Expert Advice – Cortisone Cream (Topical Steroid) Use
Why do I need to use a cortisone cream for my eczema?
Eczema is a chronic condition. That means it is not curable and has to be controlled. It is a condition where the skin is constantly inflamed. For over 50 years, topical steroids have been known to be highly effective in controlling this inflammation. There is no other medication that works as well or as efficiently. One of the main functions of skin is to maintain a barrier to the outside world. In eczema the barrier is damaged. Steroids rapidly repair the damaged skin barrier without irritating the skin.
How long should I use my cortisone cream for?
You need to use your cream for as long as it takes to get your condition better and whenever it flares up again. There are no rigid time limits. The sooner you use it, the quicker it works and the less you need. It is always better to use a bit longer than not long enough.
What does ‘sparingly’ mean?
‘Sparingly’ is a meaningless term that has, unfortunately, been automatically printed out by the labeling software used by pharmacists for many years. It creates an impression that the creams are dangerous and should be minimized. If anything, the opposite is true. Creams should be used in adequate amounts to cover the entire area involved so that a film is obvious on the skin. The word ‘sparingly’ has recently been removed from medication labels.
How does using a topical steroid cream help me prevent getting an infection?
We have mentioned that the skin “barrier” is damaged in eczema. This barrier keeps invading organisms out. Inflamed skin is easily infected. Cortisone creams rapidly reduce inflammation and restore the barrier and this prevents infection. Well controlled eczema is much less often infected than active eczema.
Do I still need to use a moisturiser while I am using my steroid cream?
Definitely. Using a moisturiser is vital to restore the skin barrier. People with eczema have dry skin. Their skin does not retain moisture naturally and this needs to be replaced with substances that do. Your moisturiser is there to store water in the skin. Applying it over your cortisone creams gets you better more quickly and keeping it going when you are better helps to prevent flares.
What side effects should I be aware of while using a topical steroid cream?
Side effects are very uncommon. Blocked pores can occur from the use of any cream and these can become infected. We call this folliculitis and it may require antibiotics. Stinging may occur with creams however ointments which do not contain preservatives usually do not sting. Use of strong steroids on the face can cause a rash around the mouth. All of these side effects are not dangerous and are reversible. Steroids do not thin the skin if used normally. This only occurs if they are very incorrectly used or put on under plastic wrap. It is a popular myth that they do this but this is an exaggeration. In general, steroid creams are outstandingly safe.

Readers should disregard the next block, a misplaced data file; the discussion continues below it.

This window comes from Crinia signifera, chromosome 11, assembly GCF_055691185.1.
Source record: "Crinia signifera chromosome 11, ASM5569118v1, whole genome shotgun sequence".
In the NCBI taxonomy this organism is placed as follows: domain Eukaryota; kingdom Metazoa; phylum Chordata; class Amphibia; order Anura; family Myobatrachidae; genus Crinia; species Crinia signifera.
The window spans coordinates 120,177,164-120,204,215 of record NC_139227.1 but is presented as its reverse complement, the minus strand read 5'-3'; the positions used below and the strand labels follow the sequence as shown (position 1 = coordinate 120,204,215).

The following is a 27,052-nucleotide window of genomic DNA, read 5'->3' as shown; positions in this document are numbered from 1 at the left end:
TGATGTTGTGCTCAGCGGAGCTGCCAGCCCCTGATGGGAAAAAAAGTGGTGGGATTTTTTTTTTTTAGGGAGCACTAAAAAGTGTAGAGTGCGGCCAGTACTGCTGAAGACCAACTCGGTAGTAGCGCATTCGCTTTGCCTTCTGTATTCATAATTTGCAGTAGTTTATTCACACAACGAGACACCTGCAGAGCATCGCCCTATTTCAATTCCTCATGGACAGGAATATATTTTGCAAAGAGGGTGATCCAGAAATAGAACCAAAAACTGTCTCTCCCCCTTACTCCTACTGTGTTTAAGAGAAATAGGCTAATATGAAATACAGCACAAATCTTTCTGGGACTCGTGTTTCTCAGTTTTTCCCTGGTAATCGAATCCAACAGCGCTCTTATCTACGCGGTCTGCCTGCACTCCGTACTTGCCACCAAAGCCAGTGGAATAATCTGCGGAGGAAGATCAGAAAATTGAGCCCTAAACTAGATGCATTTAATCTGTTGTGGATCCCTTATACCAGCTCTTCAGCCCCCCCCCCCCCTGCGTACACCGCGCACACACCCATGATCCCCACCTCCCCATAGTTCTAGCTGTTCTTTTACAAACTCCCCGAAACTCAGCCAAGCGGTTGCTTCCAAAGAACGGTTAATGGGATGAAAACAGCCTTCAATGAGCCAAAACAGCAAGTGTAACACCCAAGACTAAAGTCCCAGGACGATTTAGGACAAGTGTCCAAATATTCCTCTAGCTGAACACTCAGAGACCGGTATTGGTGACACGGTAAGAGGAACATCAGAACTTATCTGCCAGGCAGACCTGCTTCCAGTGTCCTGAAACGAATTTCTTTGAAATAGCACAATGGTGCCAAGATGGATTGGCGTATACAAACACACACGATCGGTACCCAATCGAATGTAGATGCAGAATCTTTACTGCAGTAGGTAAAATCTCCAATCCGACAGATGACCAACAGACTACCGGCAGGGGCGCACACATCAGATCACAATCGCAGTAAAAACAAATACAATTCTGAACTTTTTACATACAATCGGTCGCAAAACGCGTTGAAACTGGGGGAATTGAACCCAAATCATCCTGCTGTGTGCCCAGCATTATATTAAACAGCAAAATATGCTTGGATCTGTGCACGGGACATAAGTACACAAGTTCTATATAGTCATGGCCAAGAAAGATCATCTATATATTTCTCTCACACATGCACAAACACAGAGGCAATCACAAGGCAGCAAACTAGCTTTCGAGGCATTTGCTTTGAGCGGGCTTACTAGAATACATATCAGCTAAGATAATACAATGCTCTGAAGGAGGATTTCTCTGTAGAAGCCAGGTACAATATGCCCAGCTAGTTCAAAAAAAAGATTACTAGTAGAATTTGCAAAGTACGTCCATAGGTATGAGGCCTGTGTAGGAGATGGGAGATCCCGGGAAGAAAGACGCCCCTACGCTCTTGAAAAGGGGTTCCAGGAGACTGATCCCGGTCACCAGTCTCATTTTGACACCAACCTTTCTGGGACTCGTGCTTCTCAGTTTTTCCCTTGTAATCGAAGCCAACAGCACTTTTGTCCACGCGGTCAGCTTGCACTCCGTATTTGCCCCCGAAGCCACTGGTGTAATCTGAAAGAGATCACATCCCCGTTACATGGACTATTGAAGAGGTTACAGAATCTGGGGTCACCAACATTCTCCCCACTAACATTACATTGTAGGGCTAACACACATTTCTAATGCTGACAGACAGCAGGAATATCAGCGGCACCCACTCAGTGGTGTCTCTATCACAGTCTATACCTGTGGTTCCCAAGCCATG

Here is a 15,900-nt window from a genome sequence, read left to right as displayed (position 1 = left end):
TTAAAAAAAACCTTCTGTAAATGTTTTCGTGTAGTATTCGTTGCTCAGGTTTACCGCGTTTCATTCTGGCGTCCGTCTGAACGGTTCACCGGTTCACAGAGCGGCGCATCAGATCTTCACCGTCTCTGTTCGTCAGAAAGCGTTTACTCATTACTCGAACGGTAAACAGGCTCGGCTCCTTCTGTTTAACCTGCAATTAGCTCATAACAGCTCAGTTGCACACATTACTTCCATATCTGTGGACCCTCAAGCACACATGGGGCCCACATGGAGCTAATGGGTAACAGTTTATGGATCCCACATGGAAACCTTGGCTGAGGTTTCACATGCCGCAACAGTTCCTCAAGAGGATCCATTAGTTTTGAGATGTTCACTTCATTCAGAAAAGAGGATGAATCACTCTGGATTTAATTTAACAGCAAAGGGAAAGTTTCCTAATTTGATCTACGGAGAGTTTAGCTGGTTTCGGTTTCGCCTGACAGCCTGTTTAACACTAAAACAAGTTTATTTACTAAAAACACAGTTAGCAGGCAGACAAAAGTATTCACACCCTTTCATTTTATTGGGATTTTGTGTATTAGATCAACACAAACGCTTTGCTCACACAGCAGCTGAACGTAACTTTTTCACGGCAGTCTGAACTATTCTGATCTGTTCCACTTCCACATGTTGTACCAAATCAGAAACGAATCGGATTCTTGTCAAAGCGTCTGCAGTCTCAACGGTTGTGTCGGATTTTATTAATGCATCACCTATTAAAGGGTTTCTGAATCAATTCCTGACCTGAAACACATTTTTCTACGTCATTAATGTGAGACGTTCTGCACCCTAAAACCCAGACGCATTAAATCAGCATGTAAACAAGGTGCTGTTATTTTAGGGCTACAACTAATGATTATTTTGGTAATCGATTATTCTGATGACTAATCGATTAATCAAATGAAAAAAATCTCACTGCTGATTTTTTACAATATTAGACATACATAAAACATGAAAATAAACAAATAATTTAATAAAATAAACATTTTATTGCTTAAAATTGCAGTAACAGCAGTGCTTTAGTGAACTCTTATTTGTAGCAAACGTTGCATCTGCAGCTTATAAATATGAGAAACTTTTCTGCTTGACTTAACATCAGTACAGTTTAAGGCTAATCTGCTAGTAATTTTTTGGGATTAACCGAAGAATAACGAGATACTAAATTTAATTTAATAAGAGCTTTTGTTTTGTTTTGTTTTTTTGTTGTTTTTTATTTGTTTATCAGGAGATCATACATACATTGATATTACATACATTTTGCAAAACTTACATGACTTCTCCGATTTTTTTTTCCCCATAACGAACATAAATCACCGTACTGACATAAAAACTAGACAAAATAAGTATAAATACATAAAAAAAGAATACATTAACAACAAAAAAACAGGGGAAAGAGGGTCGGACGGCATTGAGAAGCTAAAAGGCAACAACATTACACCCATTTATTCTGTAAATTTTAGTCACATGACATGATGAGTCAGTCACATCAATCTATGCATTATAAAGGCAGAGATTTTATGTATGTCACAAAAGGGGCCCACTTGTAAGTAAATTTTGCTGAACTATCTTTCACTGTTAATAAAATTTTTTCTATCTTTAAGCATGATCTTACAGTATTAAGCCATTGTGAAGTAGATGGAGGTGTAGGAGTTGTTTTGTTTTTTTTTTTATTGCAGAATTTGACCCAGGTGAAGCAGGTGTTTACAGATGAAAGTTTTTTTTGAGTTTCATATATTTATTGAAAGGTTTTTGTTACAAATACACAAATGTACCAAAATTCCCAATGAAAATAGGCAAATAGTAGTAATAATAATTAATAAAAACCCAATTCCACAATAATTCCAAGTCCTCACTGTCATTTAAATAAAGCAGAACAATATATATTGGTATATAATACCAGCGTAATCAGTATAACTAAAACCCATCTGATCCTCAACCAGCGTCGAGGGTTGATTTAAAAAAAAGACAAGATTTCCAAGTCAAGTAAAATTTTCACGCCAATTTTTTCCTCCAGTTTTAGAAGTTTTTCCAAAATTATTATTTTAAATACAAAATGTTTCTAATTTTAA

Why is it important for management of my eczema to use different strength corticosteroid creams?
Expert use of steroid creams involves matching the strength of the cream to the severity of the eczema and to the type of skin being treated. For instance the soles of the feet are completely different to the face. They will need a much stronger steroid because the skin there is thicker and much less sensitive. Age is not important in choice of steroid. A baby with severe eczema may need a stronger one than an adult with mild eczema.
Why should I visit a dermatologist to obtain the correct strength corticosteroid cream?
Dermatologists are experts in skin disease and its management. They can correctly diagnose your condition, assess its severity and can anticipate and manage complicating factors such as infection, allergy to medications and skin sensitivity.
Dermatologists also have a complete understanding of steroids. They can devise a treatment regime that is exactly right for each individual and also give accurate up-to-the-minute advice on safety. Pharmacists often tell patients that they can only use steroids for a short time. However unlike pharmacists who have a good knowledge of drugs and their side effects but do not see outcomes of their use, dermatologists have a balanced knowledge of the accurate and safe use of drugs in practice. And unlike GP’s, they have very extensive experience with steroids. Their advice is therefore not over-cautious and they are in an excellent position to be able to provide patients with reassurance and the confidence to manage eczema effectively and safely.
This article was written by Gayle Fischer M.B.B.S. M.D. F.A.C.D., Associate Professor of Dermatology, Sydney Medical School
It is not the policy of the Eczema Association of Australasia Inc to recommend or endorse any product or treatment.
It is part of the role of the Association to provide information on a wide range of products and treatments to keep those involved with eczema as fully informed as possible as to all options available. For medical advice, consult your health professional.